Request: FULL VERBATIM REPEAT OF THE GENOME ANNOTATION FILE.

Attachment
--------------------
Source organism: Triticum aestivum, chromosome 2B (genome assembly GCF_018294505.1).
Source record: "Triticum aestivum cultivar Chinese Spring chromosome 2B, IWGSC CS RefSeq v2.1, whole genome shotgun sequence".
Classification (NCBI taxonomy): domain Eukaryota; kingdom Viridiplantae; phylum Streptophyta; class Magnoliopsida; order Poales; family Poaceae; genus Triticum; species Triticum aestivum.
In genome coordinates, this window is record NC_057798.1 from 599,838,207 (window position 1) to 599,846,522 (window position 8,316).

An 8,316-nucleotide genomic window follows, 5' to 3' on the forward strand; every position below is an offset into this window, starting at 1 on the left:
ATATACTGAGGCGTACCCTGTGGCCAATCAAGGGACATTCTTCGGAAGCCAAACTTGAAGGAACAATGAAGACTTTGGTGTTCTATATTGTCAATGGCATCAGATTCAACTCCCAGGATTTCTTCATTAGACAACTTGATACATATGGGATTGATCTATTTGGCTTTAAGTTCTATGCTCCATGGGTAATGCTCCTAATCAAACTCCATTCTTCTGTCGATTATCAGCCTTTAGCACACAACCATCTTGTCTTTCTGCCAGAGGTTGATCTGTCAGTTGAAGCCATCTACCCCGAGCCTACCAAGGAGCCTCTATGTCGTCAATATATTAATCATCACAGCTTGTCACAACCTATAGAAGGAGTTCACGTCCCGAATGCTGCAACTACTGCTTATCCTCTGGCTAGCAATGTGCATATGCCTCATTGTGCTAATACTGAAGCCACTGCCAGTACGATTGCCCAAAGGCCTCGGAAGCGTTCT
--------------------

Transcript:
Source organism: Triticum aestivum, chromosome 2B (genome assembly GCF_018294505.1).
Source record: "Triticum aestivum cultivar Chinese Spring chromosome 2B, IWGSC CS RefSeq v2.1, whole genome shotgun sequence".
Classification (NCBI taxonomy): domain Eukaryota; kingdom Viridiplantae; phylum Streptophyta; class Magnoliopsida; order Poales; family Poaceae; genus Triticum; species Triticum aestivum.
In genome coordinates, this window is record NC_057798.1 from 599,838,207 (window position 1) to 599,846,522 (window position 8,316).

An 8,316-nucleotide genomic window follows, 5' to 3' on the forward strand; every position below is an offset into this window, starting at 1 on the left:
ATATACTGAGGCGTACCCTGTGGCCAATCAAGGGACATTCTTCGGAAGCCAAACTTGAAGGAACAATGAAGACTTTGGTGTTCTATATTGTCAATGGCATCAGATTCAACTCCCAGGATTTCTTCATTAGACAACTTGATACATATGGGATTGATCTATTTGGCTTTAAGTTCTATGCTCCATGGGTAATGCTCCTAATCAAACTCCATTCTTCTGTCGATTATCAGCCTTTAGCACACAACCATCTTGTCTTTCTGCCAGAGGTTGATCTGTCAGTTGAAGCCATCTACCCCGAGCCTACCAAGGAGCCTCTATGTCGTCAATATATTAATCATCACAGCTTGTCACAACCTATAGAAGGAGTTCACGTCCCGAATGCTGCAACTACTGCTTATCCTCTGGCTAGCAATGTGCATATGCCTCATTGTGCTAATACTGAAGCCACTGCCAGTACGATTGCCCAAAGGCCTCGGAAGCGTTCT